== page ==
That day, referring to his steroid use, Rodriguez said, “I was young, I was stupid, I was naïve. And I wanted to prove to everyone that I was worth being one of the greatest players of all time. I did take a banned substance. And for that, I am very sorry and deeply regretful.”

Hip Surgery/Return: Before the 2009 season, Rodriguez opted to undergo an arthroscopic procedure on his hip, with a recovery period of six to nine weeks, instead of the usual three to four months.

Due to this injury, Rodriguez missed the World Baseball Classic.  Unlike the first WBC in 2005, Rodriguez was going to play for Dominican Republic, rather then Team USA.

In his first game back on May 8 against the Baltimore Orioles, Rodriguez smashed a three-run home run on the first pitch he saw.  The Yankees struggled during Rodriguez’s absence, going 13-15.  A-Rod’s return gave an instant impact to the team.

Ending 2009 In Fashion:  In the final game of the 2009 regular season, a shortened year for Rodriguez due to his hip injury, he came up big. Rodriguez hit two home runs in the sixth inning that drove in seven runs, setting an American League record for most RBIs by a batter in a single inning, and giving him his 12th consecutive season, 13 overall, of reaching 30 home runs and 100 RBIs, breaking a tie with Manny Ramirez, Jimmie Foxx, and Babe Ruth for most 30/100 seasons in MLB history.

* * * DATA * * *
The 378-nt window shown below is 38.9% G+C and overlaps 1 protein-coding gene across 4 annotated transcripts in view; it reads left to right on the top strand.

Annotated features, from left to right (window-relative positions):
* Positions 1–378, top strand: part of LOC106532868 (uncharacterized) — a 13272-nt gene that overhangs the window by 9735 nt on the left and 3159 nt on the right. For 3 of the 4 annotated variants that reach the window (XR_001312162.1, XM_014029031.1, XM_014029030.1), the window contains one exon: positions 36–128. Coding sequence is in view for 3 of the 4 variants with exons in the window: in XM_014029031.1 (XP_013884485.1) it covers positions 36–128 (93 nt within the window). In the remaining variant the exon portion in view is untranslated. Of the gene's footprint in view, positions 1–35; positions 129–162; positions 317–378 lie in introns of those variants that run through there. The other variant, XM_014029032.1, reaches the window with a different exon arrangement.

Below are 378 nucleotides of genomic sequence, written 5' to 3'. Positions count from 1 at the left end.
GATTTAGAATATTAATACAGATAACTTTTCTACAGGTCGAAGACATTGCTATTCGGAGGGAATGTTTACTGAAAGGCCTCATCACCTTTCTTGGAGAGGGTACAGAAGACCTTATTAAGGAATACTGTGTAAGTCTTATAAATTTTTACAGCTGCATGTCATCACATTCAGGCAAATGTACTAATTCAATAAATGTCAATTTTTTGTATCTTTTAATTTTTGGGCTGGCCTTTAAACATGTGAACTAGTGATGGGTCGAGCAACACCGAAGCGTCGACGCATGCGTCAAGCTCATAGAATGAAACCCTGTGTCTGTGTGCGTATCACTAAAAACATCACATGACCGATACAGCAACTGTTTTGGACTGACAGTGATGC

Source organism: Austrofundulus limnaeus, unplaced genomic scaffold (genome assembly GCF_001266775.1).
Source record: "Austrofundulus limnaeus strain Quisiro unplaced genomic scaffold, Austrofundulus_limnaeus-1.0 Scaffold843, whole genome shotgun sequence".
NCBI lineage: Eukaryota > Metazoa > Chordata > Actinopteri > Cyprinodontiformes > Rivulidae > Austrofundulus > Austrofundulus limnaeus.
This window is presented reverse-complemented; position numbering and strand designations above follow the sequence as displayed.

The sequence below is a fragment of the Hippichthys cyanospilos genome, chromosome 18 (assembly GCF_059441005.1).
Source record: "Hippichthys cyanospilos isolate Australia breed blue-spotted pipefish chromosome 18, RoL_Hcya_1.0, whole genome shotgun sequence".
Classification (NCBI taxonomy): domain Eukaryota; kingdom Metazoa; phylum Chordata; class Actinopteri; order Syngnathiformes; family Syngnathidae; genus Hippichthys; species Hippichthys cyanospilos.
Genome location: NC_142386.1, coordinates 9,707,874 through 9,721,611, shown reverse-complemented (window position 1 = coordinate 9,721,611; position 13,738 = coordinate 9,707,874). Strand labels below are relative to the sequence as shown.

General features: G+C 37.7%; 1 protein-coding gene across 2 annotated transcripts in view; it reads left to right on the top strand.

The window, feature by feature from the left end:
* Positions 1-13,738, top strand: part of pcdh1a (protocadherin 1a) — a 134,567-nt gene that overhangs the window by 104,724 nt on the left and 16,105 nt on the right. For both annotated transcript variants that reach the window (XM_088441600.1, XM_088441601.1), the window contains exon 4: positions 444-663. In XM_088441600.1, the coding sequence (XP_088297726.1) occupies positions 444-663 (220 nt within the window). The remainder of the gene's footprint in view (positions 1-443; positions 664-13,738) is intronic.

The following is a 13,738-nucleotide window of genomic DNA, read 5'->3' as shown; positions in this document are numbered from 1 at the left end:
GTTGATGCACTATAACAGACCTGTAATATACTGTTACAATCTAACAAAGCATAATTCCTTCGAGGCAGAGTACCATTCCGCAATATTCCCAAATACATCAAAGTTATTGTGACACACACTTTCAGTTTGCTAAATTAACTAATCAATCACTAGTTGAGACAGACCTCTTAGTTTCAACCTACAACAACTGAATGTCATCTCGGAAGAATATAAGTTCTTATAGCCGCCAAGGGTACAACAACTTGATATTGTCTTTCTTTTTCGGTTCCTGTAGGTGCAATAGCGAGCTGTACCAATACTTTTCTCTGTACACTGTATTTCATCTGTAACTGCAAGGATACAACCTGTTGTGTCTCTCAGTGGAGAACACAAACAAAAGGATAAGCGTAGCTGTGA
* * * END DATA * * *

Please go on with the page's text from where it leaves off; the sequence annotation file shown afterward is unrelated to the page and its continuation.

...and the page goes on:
Playoff Monkey No More:  2009 saw Alex Rodriguez get the proverbial playoff monkey off of his back.

Being criticized in the past for not being clutch, A-Rod was clutch and even more during this post season.

Dating back to Game 4 of the 2004 ALCS against the Boston Red Sox, Rodriguez had come to bat with 38 runners on base over a span of 61 postseason at-bats. He stranded every one of them, going 0-for-29 with runners on base.

But in the first game of the 2009 ALDS, against the Minnesota Twins, A-Rod had 2 RBI singles, both coming with two outs, and in Game 2, hit an RBI single in the 6th, and hit a game-tying homer off closer Joe Nathan in the bottom of the ninth inning. Game 3 of the ALDS, he hit a game-tying home run.

In the ALCS against the Los Angeles Angels, Rodriguez hit his third game-tying HR of the post season in Game 2 in the bottom of the 11th against Angel closer Brian Fuentes.  For the series, he batted 9-21 (.429) with three home runs and six runs batted in.

Entering his first ever World Series, Rodriguez hit what appeared to be a double off a camera perched atop the outfield wall in Game 3 on Halloween night, but after protest by Yankee manager Joe Girardi, was reviewed and ruled a home run. Rodriguez’s postseason success continued in Game 4 of the World Series, as he drove in the go-ahead run with two outs in the 9th inning off of Phillies closer Brad Lidge.

The Yankees went on to win their 27th World Series Championship during Game Six at Yankee Stadium, Rodriguez’s first championship.

This weekend, the Yankees are going up against the Kansas City Royals, the same team he hit his 500th career home run off of.  More ironic, Kyle Davies, the pitcher who surrendered Rodriguez’s 500th homer, is the scheduled starting pitcher for Saturday’s game.

Knowing Alex Rodriguez, he will hit 600 off of Kyle Davies as well.

If he doesn’t wrap up the milestone home run before Sunday at Yankee Stadium, maybe he will take his show on the road to Cleveland and hit number 600 on his birthday (July 27) in typical A-Rod fashion.

Love him or hate him, and most hate him, Alex Rodriguez is one of the most important figures in baseball history.  If it isn’t his stats, it is how interesting and entertaining he can be without even meaning to.